August 1, 2019

A Dedication to the Food Sovereignty Movement

Story and photos by Darrah Good Voice Elk

Going back to the traditional ways is something today’s generations are taking an interest in, relearning techniques and protocol for identifying plants, berries, and roots. Restoring Shoshone Ancestral Food is one of the many ways the tribes of the Wind River Reservation are implementing decolonization strategies through food sovereignty knowledge. Darrah Good Voice Elk and WyomingPBS Producer Stefani Smith are piecing together a Farm to Fork episode, highlighting the hard work placed into the saving of cultural teachings. Food sovereignty promotes healthy living through food identification and implementation. Through research and interviews they have learned more on the term “food sovereignty,” and its big movement, not only here in Wyoming, but across all lands. This story is a pieced-together product of the interviews conducted with Shoshone Ancestral Food Gathers who are learning the importance of continued ways that have been put into place by the Shoshone ancestors. Here are those interviews:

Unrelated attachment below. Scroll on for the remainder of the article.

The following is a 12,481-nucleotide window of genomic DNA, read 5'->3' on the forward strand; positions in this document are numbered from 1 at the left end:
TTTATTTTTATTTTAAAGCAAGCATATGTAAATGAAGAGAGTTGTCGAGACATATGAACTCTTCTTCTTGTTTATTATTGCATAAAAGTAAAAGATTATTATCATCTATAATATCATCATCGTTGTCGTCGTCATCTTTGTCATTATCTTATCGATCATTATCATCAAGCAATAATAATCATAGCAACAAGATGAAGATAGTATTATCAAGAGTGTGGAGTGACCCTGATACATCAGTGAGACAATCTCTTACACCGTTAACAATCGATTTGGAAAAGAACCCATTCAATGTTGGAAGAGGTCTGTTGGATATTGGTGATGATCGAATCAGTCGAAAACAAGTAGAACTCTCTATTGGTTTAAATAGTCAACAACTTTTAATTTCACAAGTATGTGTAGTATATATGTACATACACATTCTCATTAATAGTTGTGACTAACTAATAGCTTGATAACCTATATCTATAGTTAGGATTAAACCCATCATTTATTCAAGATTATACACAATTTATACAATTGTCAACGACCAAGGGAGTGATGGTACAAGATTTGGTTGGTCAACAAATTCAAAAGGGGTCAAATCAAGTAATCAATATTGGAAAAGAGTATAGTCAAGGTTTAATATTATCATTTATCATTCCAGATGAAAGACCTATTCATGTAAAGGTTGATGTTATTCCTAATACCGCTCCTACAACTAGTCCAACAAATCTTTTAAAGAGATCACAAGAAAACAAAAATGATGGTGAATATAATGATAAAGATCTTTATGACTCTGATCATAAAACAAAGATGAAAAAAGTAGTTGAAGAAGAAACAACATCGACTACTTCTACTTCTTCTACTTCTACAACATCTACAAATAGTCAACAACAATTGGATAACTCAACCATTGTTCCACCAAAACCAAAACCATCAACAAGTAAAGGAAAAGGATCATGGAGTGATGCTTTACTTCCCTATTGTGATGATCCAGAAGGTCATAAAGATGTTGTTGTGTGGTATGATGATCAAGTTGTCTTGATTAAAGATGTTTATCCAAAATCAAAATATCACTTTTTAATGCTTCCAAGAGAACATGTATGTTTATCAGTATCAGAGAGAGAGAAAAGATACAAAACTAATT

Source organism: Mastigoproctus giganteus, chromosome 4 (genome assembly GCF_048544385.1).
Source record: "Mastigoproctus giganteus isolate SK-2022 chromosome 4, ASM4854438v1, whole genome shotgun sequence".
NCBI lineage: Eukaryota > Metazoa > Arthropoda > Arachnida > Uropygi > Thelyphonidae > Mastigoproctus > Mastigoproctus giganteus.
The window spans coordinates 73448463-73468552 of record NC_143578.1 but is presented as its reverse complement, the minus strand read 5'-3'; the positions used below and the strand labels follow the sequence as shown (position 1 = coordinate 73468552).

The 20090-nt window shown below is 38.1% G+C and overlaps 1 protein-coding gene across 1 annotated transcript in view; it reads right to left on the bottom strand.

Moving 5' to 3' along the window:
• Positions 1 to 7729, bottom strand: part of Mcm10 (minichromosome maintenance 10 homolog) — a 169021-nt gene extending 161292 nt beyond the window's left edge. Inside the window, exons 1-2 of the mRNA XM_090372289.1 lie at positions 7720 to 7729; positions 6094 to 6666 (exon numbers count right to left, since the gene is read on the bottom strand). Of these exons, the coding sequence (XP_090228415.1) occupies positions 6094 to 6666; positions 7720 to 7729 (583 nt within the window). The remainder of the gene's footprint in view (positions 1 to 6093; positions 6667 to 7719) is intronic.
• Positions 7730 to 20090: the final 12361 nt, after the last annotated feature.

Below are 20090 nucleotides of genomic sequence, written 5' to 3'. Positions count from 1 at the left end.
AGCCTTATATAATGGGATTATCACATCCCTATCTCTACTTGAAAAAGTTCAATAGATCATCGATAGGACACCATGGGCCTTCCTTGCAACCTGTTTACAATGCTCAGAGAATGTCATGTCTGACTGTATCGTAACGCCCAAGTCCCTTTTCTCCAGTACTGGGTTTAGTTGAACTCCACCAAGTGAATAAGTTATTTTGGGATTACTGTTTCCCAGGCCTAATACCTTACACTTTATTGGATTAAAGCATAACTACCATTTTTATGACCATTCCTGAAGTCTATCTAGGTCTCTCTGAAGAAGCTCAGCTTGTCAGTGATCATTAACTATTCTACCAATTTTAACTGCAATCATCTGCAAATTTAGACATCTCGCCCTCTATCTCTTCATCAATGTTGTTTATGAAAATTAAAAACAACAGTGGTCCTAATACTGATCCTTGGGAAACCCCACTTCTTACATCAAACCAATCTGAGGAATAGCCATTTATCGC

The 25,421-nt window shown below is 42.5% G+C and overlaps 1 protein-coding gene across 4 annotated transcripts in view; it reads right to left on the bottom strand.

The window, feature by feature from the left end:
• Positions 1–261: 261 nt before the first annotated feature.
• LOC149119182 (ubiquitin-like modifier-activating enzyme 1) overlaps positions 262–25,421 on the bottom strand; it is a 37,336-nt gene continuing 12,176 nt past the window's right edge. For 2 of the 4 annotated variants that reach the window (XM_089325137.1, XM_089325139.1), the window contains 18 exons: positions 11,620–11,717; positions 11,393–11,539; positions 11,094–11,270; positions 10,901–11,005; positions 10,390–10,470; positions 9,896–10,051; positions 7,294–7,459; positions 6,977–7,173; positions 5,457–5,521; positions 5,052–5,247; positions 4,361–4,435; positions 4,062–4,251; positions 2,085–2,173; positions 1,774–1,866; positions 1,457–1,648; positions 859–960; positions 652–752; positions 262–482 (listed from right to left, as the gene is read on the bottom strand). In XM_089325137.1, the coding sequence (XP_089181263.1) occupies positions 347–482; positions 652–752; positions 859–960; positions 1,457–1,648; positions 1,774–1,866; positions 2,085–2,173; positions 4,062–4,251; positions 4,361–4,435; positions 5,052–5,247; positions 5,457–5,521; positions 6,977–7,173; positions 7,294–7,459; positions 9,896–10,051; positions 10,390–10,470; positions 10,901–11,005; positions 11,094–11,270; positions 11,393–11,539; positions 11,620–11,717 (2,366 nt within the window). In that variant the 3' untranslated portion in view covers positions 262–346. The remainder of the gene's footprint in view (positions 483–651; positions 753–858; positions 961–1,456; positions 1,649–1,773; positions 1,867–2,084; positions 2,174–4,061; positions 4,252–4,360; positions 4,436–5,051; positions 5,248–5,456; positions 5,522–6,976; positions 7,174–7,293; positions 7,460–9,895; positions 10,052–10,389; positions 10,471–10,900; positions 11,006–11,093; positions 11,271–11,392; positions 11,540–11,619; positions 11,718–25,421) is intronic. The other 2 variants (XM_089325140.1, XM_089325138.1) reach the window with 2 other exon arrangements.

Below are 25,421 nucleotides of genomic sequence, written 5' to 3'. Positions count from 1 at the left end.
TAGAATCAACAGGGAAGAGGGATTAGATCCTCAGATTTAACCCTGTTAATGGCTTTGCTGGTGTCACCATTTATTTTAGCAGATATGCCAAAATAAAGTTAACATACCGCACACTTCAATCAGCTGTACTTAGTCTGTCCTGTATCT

Carmen Underwood

“I do the hoop dance just to make people feel good so they could get a spiritual gain. Just growing up, knowing that I had another form of prayer that many people don’t understand. They think it’s just for entertainment, but it’s a really old dance that was brought up from the south and it was a form of prayer.”

Native American woman performing a hoop dance for observers.
“I feel really good doing this, it makes my spirit feel much happier,” Carmen Underwood.

“I don’t see them, but my ancestors are watching me and guiding me along this. As a youth growing up on the reservation, it’s kind of hard. We have our own difficulties.

“When the white people first came over, we were told that we can’t act the way we are and now were given a chance to act the way we should have been. And it’s really hard because we lost so much knowledge and cultural connections.

“I grew up in a traditional home. I was raised by my great grandparents and they knew where all the plants and roots were, but they were physically unable to show me.”

Gabriel Sakata

“We’re in the middle of nowhere out here.  If something goes wrong and we can’t get groceries at the store, it’s a useful thing to be able to come out here and just gather staples. The hawthorn berry tea, it’s supposed to help with certain types of cancer. The chokecherries have a lot of health benefits, kind of like regular cherries.”

Chokecherry blossoms in Wyoming Wind River Country
Chokecherry blossoms before becoming edible berries.

“We can get biscuit root, that way…we still have bread. It makes it to where we don’t have to go and buy certain things.

“The work is hard, it’s a lot like farm work, or like hardcore extreme gardening, but it’s rewarding too. And, if we can get more people to see that, then more people would want to come gather.

“It should be important for all of us.”